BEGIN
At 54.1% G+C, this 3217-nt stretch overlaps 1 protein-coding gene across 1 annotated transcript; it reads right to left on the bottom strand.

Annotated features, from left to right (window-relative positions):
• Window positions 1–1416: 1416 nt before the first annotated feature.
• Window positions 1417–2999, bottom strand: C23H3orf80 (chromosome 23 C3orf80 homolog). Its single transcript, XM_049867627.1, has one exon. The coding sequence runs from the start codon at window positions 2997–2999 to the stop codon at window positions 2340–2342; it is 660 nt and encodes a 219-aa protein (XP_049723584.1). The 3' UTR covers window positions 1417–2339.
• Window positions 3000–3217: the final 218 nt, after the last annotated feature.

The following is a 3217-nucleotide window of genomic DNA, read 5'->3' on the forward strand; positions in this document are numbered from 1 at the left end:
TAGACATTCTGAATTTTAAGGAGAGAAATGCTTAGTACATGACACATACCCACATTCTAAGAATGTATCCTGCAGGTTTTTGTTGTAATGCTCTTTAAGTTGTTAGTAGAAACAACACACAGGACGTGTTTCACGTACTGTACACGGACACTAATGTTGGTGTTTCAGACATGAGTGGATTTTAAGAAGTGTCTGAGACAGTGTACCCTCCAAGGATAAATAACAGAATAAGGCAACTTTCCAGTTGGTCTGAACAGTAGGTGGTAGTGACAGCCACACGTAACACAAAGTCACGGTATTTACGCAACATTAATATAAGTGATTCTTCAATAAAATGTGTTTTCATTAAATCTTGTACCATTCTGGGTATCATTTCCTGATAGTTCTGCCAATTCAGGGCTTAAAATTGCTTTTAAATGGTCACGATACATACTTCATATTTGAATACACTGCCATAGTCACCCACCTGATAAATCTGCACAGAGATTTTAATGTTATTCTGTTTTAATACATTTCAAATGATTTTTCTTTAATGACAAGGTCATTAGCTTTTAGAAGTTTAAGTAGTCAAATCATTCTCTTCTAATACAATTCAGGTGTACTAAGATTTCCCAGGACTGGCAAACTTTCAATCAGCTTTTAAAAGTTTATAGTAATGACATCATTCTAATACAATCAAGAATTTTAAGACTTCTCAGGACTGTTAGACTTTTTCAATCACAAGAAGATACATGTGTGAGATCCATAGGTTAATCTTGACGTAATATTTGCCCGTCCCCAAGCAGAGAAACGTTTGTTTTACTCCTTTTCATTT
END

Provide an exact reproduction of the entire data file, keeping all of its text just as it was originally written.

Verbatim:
At 54.1% G+C, this 3217-nt stretch overlaps 1 protein-coding gene across 1 annotated transcript; it reads right to left on the bottom strand.

Annotated features, from left to right (window-relative positions):
• Window positions 1–1416: 1416 nt before the first annotated feature.
• Window positions 1417–2999, bottom strand: C23H3orf80 (chromosome 23 C3orf80 homolog). Its single transcript, XM_049867627.1, has one exon. The coding sequence runs from the start codon at window positions 2997–2999 to the stop codon at window positions 2340–2342; it is 660 nt and encodes a 219-aa protein (XP_049723584.1). The 3' UTR covers window positions 1417–2339.
• Window positions 3000–3217: the final 218 nt, after the last annotated feature.

The following is a 3217-nucleotide window of genomic DNA, read 5'->3' on the forward strand; positions in this document are numbered from 1 at the left end:
TAGACATTCTGAATTTTAAGGAGAGAAATGCTTAGTACATGACACATACCCACATTCTAAGAATGTATCCTGCAGGTTTTTGTTGTAATGCTCTTTAAGTTGTTAGTAGAAACAACACACAGGACGTGTTTCACGTACTGTACACGGACACTAATGTTGGTGTTTCAGACATGAGTGGATTTTAAGAAGTGTCTGAGACAGTGTACCCTCCAAGGATAAATAACAGAATAAGGCAACTTTCCAGTTGGTCTGAACAGTAGGTGGTAGTGACAGCCACACGTAACACAAAGTCACGGTATTTACGCAACATTAATATAAGTGATTCTTCAATAAAATGTGTTTTCATTAAATCTTGTACCATTCTGGGTATCATTTCCTGATAGTTCTGCCAATTCAGGGCTTAAAATTGCTTTTAAATGGTCACGATACATACTTCATATTTGAATACACTGCCATAGTCACCCACCTGATAAATCTGCACAGAGATTTTAATGTTATTCTGTTTTAATACATTTCAAATGATTTTTCTTTAATGACAAGGTCATTAGCTTTTAGAAGTTTAAGTAGTCAAATCATTCTCTTCTAATACAATTCAGGTGTACTAAGATTTCCCAGGACTGGCAAACTTTCAATCAGCTTTTAAAAGTTTATAGTAATGACATCATTCTAATACAATCAAGAATTTTAAGACTTCTCAGGACTGTTAGACTTTTTCAATCACAAGAAGATACATGTGTGAGATCCATAGGTTAATCTTGACGTAATATTTGCCCGTCCCCAAGCAGAGAAACGTTTGTTTTACTCCTTTTCATTT